Due to out-of-pocket spending of their income on medicines and healthcare services, about 3.2 to 5 percent of India’s population is pushed below the poverty line every year, as per published reports.

This is in spite of the fact that India is known as “Pharmacy of the World” with its pharmaceutical industry having an annual turnover of more than 42 billion dollars, half of which is earned through exports.

India did a commendable job of delivering more than 200 doses of coronavirus vaccine till July 2022 and issued more than 22 crore 20 lakh Ayushman cards to the beneficiaries under Ayushman Bharat Pradhan Mantri Jan Arogya Yojana. G20 countries like Australia, Brazil, Canada, China, France, Germany, Japan, South Africa, United Kingdom, United States and many countries of the European Union have made considerable progress in terms of Universal Health Coverage that needs to be replicated in India.

We need to emulate their successful models and policy frameworks for making medicines and healthcare available, affordable and accessible to all sections of the society and thereby make UHC a reality by enhancing financial risk protection, reducing out-of-pocket expenditure on healthcare and medicines and by making use of quality generic drugs besides increasing per capita expenditure on healthcare by the government.

ABPMJAY has already been appreciated worldwide for its utilization, coverage and impact in making healthcare accessible in India. However, in order to make it sustainable and successful for all times to come we need to adopt UHC policy and procedures as done by G20 nations mentioned above.

On the higher education front, University Grants Commission (UGC) notified draft regulations on the ‘Setting up and Operation of Campuses of Foreign Higher Educational Institutions (FHEIs) in India’ on January 5, 2023 in pursuit of its agenda of internationalisation of higher education, in consonance with National Education Policy-2020, that seeks to grant permission to foreign universities to set up campuses within India.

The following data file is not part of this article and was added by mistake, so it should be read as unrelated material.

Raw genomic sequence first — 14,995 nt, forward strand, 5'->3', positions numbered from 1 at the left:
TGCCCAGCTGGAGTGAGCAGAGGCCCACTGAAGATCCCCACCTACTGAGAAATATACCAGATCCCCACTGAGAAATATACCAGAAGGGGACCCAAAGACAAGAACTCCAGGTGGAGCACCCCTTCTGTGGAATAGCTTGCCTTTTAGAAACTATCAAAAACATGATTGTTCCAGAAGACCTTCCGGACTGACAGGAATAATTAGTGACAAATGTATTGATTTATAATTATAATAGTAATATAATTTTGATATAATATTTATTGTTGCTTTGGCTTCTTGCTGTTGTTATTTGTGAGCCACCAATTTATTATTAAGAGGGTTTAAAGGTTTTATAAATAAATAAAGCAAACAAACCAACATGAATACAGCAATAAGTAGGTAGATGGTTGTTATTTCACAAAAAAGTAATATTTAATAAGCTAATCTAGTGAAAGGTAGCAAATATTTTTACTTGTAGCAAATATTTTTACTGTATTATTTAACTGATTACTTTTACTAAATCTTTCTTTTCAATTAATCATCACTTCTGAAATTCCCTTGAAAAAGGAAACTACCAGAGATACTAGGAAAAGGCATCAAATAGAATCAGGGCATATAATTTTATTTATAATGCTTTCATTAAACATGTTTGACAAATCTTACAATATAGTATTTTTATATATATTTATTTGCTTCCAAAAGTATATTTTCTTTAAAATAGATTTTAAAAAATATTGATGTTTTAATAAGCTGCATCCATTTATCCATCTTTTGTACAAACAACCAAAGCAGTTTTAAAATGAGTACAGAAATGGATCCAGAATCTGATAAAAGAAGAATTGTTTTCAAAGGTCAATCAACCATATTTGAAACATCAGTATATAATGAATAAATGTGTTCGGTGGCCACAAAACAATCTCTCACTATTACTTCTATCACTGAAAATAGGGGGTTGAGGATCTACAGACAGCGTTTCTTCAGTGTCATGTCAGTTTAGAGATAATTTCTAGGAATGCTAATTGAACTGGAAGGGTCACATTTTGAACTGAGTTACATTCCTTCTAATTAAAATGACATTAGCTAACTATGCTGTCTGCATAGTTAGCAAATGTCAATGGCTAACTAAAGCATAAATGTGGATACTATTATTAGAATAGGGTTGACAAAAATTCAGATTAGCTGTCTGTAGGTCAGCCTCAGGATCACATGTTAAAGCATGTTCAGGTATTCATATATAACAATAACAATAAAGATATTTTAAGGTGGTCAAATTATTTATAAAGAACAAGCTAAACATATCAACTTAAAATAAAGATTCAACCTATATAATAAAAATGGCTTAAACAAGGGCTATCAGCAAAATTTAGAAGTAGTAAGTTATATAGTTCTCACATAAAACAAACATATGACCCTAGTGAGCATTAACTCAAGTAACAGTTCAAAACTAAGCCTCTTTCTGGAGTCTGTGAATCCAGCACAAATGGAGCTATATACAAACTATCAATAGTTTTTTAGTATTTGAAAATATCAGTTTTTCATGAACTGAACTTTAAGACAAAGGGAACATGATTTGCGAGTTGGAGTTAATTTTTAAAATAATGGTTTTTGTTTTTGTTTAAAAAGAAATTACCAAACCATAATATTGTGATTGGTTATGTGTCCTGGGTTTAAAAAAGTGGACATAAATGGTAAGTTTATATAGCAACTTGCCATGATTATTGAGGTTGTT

Foreign universities figuring among top 500 universities of the world would be allowed to set up their campuses in India first that shall be followed by those universities who command a high ranking in specific subjects or specialisations and are highly valued in their respective fields within their own countries.

Initially, permission would be granted for ten years, with renewal being subject to the fulfilment of prescribed conditions. These foreign universities would have the freedom to devise their own curricula and admission process. G20 nations should come forward and establish their campuses first within India under this programme and provide affordable quality education of global standards to the Indian youth.

Sustainable development in G20 nations would not be possible without addressing the issues like global warming, climate change and the protection of environment and ecology.

India and China being the most populated nations of G20 group need to take concrete action towards climate change and preservation of environment and ecology.

They need to take cues from the policies adopted by other member countries like Australia, Canada, Japan etc in this regard. As G20 member nations represent around 85% of the global GDP, more than 75% of the global trade and about two-thirds of the world population, it is an ideal forum to discuss these challenges and evolve sustainable solutions for the same. In sync with the themes of this year’s presidency viz., One Earth, One Family, One Future G20 nations need to find the common ground in these areas and work in tandem towards evolving sustainable solutions for them.

Besides these areas, themes in other areas like commerce, trade, poverty alleviation, sustainable development, agriculture and energy could also be suggested.